These are hundreds of these lists circulating, but for anyone who’s interested, these are my favourite books of the past year, ranked in order of preference. With those that have been recently published, there is probably a longer review of the title on my blog.
By Lawrence Osborne
A gay couple throw an excessive weekend party at their Moroccan desert retreat. But driving there, one of their guests runs over and kills a Moroccan youth. This is a sinister, suspenseful, and extraordinarily well-observed novel that subtly explores cultural differences.
THE DAYLIGHT GATE
By Jeanette Winterson
Winterson brings her extraordinary command of language and her novelist’s eye to a truly fascinating real historical event – the trial of the Lancashire Witches in 1612. This is highly atmospheric, original, and gripping historical fiction.
DROPPED NAMES: Famous Men and Women as I Knew Them
By Frank Langella
Langella is an accomplished writer with a sharp wit and his book is a series of short profiles of various famous people that he knew or encountered (64 in total), many of them actors. Anyone with an interest in Hollywood, Broadway, and the rich and famous will revel in this witty, candid insider’s guide to this world. Particularly amusing are his anecdotes about various actors exercising their egos.
THE ART OF FIELDING
By Chad Harbach
This 500 page novel ‘about baseball’ took this debut author ten years to write, but amongst two of the book’s five main characters, a charming and surprising same-sex romance arises. 60-year old lifelong bachelor Guert Affenlight falls hopelessly in love with Owen, an openly gay, mixed race student on the baseball team.
THE PATERNITY TEST
By Michael Lowenthal
Michael Lowenthal wades into the unexplored territory (in fiction) of gay men having a child through surrogacy. This is a highly readable and fascinating exploration of a complex tangle of issues and a convincing portrait of several struggling marriages, both gay and straight.
THE UNREAL LIFE OF SERGEY NABOKOV
By Paul Russell
Paul Russell imagines the life of Sergey Nabokov, the little-known younger gay brother of Vladimir. Sergey grows up in aristocratic privilege in St Petersburg and his burgeoning homosexuality is largely tolerated by his family. Yet Sergey’s fate hovers over this highly atmospheric account – he was sent to a Nazi concentration camp where he died in 1945.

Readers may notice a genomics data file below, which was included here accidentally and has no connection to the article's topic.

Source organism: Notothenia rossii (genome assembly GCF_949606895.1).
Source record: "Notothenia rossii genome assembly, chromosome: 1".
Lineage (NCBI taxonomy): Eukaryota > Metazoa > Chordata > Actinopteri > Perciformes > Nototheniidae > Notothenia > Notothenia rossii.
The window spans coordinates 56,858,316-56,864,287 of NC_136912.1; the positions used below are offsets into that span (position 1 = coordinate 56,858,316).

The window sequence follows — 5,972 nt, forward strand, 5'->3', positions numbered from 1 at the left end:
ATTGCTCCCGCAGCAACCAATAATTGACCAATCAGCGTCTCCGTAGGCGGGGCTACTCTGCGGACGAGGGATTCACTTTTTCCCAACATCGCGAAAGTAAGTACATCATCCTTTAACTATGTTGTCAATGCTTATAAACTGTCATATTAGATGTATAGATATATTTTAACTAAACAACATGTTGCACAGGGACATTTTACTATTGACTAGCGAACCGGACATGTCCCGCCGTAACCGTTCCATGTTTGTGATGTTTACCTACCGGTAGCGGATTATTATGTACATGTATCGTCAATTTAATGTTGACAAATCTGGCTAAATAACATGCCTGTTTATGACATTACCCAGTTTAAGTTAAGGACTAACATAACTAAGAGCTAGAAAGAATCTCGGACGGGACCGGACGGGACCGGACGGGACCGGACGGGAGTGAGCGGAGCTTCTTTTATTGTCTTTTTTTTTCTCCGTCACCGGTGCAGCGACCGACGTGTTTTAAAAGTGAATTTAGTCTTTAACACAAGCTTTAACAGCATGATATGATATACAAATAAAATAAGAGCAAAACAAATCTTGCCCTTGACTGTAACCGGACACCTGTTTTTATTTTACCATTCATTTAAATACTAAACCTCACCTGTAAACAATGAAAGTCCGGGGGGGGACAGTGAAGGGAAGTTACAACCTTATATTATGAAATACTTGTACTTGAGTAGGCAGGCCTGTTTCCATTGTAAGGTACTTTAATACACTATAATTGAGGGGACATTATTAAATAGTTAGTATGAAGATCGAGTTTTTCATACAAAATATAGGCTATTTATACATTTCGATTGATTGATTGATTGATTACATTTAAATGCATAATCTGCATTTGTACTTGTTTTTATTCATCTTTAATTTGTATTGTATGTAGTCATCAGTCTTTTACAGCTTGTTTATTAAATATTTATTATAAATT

JACK HOLMES AND HIS FRIEND
By Edmund White
Set in 1960s New York, this novel explores a friendship between two men − one gay, one straight − over several decades. White charts the ups and downs of this friendship, candidly documenting their sex lives, until the spectre of AIDS, forces Jack the libertine and his fledgling straight protégé, to chart a different course.
GAYSIA: Adventures in the Queer East
By Benjamin Law
This is a highly readable, informative and fascinating blend of travel narrative and reportage exploring GLBT life in seven Asian countries. Law avoids the clichés and zeroes in on some interesting and more offbeat topics and personalities.
By Sandi Toksvig
Set against the second Boer War at the turn of the 20th century, this atmospheric novel focuses on three major characters: Valentine Grey, a free-spirited young woman, raised in India, who feels stifled when obliged to adapt to the obligations of London society lifestyle; her lively cousin, Reggie, who she eventually discovers is homosexual; and his older more experienced lover, Frank, who works as an actor.
THE TRAPEZE ARTIST
By Will Davis
Will Davis utilises his aerialist background to create a work that is fresh, unique and compelling. He unfolds the life of an unnamed gay male narrator at three different stages of his life through three separate narrative strands. The novel becomes increasingly intriguing as the three strands advance and entwine, culminating in a very satisfying and surprising climax.